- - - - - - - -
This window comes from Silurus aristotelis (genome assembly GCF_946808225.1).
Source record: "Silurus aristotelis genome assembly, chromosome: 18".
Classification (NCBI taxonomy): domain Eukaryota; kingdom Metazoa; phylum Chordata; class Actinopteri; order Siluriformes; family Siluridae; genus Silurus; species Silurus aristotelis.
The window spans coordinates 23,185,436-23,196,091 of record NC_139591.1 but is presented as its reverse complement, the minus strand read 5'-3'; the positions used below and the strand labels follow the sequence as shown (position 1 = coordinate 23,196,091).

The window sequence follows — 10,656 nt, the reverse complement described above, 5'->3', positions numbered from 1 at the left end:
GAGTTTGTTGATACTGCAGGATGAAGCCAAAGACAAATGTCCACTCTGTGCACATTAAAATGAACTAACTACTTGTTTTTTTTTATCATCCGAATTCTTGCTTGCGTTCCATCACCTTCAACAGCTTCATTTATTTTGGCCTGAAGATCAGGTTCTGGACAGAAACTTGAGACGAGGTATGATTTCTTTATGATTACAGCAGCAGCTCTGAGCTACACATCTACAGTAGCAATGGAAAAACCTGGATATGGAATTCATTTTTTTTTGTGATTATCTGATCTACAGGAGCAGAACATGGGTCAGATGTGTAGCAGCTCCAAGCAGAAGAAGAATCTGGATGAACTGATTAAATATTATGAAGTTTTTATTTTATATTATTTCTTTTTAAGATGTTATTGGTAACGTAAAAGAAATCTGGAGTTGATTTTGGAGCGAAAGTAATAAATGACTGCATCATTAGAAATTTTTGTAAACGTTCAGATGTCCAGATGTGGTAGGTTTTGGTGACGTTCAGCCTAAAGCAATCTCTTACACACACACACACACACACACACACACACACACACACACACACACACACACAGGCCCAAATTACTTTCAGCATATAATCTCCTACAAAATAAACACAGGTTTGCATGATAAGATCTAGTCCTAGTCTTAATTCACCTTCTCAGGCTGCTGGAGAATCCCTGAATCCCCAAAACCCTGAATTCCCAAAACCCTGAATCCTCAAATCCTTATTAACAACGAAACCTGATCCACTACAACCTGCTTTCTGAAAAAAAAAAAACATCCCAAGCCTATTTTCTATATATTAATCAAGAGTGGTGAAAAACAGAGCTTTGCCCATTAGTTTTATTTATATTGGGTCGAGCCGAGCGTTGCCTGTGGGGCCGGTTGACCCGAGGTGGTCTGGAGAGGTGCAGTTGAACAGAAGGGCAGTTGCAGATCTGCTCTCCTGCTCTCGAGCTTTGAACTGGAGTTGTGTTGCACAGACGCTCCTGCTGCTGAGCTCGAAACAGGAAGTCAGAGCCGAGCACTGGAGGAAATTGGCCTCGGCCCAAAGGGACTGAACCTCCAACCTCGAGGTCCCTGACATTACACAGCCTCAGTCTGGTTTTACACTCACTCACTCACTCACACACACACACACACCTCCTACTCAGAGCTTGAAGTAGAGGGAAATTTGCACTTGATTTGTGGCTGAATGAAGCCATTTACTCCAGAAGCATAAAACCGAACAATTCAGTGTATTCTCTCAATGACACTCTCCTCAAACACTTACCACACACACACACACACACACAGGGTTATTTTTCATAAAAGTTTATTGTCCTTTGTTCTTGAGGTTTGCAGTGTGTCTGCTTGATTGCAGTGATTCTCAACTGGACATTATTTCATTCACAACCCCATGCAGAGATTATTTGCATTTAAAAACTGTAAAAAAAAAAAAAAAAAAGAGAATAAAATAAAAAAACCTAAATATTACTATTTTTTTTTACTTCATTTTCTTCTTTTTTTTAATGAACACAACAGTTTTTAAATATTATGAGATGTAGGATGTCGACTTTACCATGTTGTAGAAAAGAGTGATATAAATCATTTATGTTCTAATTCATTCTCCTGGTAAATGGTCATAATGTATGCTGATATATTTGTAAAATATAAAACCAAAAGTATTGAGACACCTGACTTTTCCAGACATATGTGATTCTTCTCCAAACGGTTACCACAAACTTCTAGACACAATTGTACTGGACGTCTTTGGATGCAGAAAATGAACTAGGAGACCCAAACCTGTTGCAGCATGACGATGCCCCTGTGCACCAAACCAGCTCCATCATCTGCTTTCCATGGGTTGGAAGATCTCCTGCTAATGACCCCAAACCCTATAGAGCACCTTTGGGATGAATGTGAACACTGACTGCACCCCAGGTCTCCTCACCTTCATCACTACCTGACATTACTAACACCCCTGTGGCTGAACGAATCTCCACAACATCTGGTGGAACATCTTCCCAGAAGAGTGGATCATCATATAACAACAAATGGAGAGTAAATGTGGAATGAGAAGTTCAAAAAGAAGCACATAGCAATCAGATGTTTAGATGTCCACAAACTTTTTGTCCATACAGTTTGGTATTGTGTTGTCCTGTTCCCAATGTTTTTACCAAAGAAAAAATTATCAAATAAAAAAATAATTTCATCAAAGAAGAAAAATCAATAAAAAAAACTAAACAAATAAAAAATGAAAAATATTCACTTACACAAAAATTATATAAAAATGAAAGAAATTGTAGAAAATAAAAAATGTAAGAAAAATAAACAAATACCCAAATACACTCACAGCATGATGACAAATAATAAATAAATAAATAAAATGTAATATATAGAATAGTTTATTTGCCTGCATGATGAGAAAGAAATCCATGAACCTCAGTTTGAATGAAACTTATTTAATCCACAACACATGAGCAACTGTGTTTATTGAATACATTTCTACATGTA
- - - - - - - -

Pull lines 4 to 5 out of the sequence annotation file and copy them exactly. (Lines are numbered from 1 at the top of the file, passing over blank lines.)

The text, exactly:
The window spans coordinates 23,185,436-23,196,091 of record NC_139591.1 but is presented as its reverse complement, the minus strand read 5'-3'; the positions used below and the strand labels follow the sequence as shown (position 1 = coordinate 23,196,091).

The window sequence follows — 10,656 nt, the reverse complement described above, 5'->3', positions numbered from 1 at the left end: